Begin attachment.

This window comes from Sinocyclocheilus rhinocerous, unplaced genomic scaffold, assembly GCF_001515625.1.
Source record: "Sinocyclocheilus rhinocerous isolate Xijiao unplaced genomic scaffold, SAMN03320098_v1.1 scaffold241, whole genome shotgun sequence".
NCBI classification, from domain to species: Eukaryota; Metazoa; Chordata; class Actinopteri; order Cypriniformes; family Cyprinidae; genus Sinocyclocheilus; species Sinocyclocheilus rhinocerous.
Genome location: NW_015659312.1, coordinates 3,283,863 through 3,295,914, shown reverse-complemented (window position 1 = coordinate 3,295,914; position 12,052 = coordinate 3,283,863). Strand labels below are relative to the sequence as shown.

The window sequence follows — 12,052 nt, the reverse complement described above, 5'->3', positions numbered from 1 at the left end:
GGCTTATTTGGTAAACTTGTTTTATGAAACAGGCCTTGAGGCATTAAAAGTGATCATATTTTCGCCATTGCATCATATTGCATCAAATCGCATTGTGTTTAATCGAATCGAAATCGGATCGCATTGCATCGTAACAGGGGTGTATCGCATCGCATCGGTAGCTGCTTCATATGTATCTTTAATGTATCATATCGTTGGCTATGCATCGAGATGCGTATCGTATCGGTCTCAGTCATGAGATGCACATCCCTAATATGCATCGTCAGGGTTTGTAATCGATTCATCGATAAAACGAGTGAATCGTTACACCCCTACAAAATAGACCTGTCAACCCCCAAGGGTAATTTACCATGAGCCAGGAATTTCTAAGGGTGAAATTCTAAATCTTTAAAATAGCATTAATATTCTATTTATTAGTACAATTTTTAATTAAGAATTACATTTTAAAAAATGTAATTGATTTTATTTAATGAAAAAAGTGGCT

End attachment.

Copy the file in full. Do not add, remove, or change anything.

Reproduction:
This window comes from Sinocyclocheilus rhinocerous, unplaced genomic scaffold, assembly GCF_001515625.1.
Source record: "Sinocyclocheilus rhinocerous isolate Xijiao unplaced genomic scaffold, SAMN03320098_v1.1 scaffold241, whole genome shotgun sequence".
NCBI classification, from domain to species: Eukaryota; Metazoa; Chordata; class Actinopteri; order Cypriniformes; family Cyprinidae; genus Sinocyclocheilus; species Sinocyclocheilus rhinocerous.
Genome location: NW_015659312.1, coordinates 3,283,863 through 3,295,914, shown reverse-complemented (window position 1 = coordinate 3,295,914; position 12,052 = coordinate 3,283,863). Strand labels below are relative to the sequence as shown.

The window sequence follows — 12,052 nt, the reverse complement described above, 5'->3', positions numbered from 1 at the left end:
GGCTTATTTGGTAAACTTGTTTTATGAAACAGGCCTTGAGGCATTAAAAGTGATCATATTTTCGCCATTGCATCATATTGCATCAAATCGCATTGTGTTTAATCGAATCGAAATCGGATCGCATTGCATCGTAACAGGGGTGTATCGCATCGCATCGGTAGCTGCTTCATATGTATCTTTAATGTATCATATCGTTGGCTATGCATCGAGATGCGTATCGTATCGGTCTCAGTCATGAGATGCACATCCCTAATATGCATCGTCAGGGTTTGTAATCGATTCATCGATAAAACGAGTGAATCGTTACACCCCTACAAAATAGACCTGTCAACCCCCAAGGGTAATTTACCATGAGCCAGGAATTTCTAAGGGTGAAATTCTAAATCTTTAAAATAGCATTAATATTCTATTTATTAGTACAATTTTTAATTAAGAATTACATTTTAAAAAATGTAATTGATTTTATTTAATGAAAAAAGTGGCT